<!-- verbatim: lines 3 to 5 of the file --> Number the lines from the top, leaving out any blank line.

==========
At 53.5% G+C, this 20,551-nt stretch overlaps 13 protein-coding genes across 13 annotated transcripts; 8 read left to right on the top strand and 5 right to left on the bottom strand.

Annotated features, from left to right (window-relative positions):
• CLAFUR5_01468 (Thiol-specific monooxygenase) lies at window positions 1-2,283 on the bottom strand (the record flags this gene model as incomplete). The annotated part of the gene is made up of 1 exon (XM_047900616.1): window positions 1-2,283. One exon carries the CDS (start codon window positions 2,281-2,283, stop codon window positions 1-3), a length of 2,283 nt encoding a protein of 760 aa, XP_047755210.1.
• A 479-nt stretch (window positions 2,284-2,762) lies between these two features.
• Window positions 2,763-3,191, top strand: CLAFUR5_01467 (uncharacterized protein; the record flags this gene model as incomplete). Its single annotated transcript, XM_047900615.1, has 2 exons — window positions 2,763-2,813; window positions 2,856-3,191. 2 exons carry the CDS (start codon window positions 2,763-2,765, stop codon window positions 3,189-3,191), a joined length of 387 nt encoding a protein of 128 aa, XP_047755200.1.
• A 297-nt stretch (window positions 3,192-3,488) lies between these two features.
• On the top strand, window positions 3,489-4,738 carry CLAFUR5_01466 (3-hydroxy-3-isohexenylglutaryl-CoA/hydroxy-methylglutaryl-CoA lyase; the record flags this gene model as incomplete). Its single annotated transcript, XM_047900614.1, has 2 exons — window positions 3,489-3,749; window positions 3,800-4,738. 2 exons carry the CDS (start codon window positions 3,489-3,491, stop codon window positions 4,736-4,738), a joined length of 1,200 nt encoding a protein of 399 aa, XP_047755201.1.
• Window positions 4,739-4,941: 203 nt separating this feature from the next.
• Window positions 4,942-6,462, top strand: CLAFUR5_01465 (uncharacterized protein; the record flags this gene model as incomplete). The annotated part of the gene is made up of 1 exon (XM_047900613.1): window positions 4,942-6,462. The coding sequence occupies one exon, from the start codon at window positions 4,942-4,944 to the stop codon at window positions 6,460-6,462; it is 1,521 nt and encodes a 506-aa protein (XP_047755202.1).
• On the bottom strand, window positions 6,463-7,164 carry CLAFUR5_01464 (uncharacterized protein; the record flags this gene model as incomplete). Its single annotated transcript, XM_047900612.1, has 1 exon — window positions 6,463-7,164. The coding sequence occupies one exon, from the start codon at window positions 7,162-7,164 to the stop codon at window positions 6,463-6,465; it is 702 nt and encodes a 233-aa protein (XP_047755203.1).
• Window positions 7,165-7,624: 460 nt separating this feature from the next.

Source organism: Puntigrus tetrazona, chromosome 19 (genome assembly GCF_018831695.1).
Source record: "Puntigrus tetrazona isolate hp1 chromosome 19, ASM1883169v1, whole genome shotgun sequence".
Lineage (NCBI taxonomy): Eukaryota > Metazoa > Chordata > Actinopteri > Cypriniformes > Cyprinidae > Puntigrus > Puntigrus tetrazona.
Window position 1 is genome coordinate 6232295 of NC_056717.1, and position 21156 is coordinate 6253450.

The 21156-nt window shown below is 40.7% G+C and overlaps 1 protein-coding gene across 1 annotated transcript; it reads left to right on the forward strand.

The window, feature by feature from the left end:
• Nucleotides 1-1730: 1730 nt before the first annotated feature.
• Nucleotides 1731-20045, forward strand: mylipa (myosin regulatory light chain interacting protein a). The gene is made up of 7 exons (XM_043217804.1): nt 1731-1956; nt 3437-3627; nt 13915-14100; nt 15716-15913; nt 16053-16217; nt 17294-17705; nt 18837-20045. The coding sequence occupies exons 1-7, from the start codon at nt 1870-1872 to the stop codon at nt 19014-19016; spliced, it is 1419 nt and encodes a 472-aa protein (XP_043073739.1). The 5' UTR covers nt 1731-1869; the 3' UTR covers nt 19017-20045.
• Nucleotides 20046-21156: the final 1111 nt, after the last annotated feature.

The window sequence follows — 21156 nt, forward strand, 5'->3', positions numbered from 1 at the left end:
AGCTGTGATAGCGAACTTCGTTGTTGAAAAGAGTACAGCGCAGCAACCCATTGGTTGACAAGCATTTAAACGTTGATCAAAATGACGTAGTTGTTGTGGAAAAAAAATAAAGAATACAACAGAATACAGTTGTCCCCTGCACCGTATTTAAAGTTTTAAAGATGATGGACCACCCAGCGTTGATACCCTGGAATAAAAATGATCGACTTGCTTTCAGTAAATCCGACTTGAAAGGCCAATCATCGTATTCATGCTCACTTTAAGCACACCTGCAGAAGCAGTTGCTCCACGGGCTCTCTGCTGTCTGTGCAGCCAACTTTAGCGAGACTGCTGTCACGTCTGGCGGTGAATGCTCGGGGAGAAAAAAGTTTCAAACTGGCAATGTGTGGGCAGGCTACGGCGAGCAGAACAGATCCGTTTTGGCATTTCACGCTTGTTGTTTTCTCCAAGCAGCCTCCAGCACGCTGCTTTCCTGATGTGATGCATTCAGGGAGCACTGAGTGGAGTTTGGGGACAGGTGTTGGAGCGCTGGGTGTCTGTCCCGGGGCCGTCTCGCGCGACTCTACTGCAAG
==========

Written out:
• CLAFUR5_01468 (Thiol-specific monooxygenase) lies at window positions 1-2,283 on the bottom strand (the record flags this gene model as incomplete). The annotated part of the gene is made up of 1 exon (XM_047900616.1): window positions 1-2,283. One exon carries the CDS (start codon window positions 2,281-2,283, stop codon window positions 1-3), a length of 2,283 nt encoding a protein of 760 aa, XP_047755210.1.
• A 479-nt stretch (window positions 2,284-2,762) lies between these two features.
• Window positions 2,763-3,191, top strand: CLAFUR5_01467 (uncharacterized protein; the record flags this gene model as incomplete). Its single annotated transcript, XM_047900615.1, has 2 exons — window positions 2,763-2,813; window positions 2,856-3,191. 2 exons carry the CDS (start codon window positions 2,763-2,765, stop codon window positions 3,189-3,191), a joined length of 387 nt encoding a protein of 128 aa, XP_047755200.1.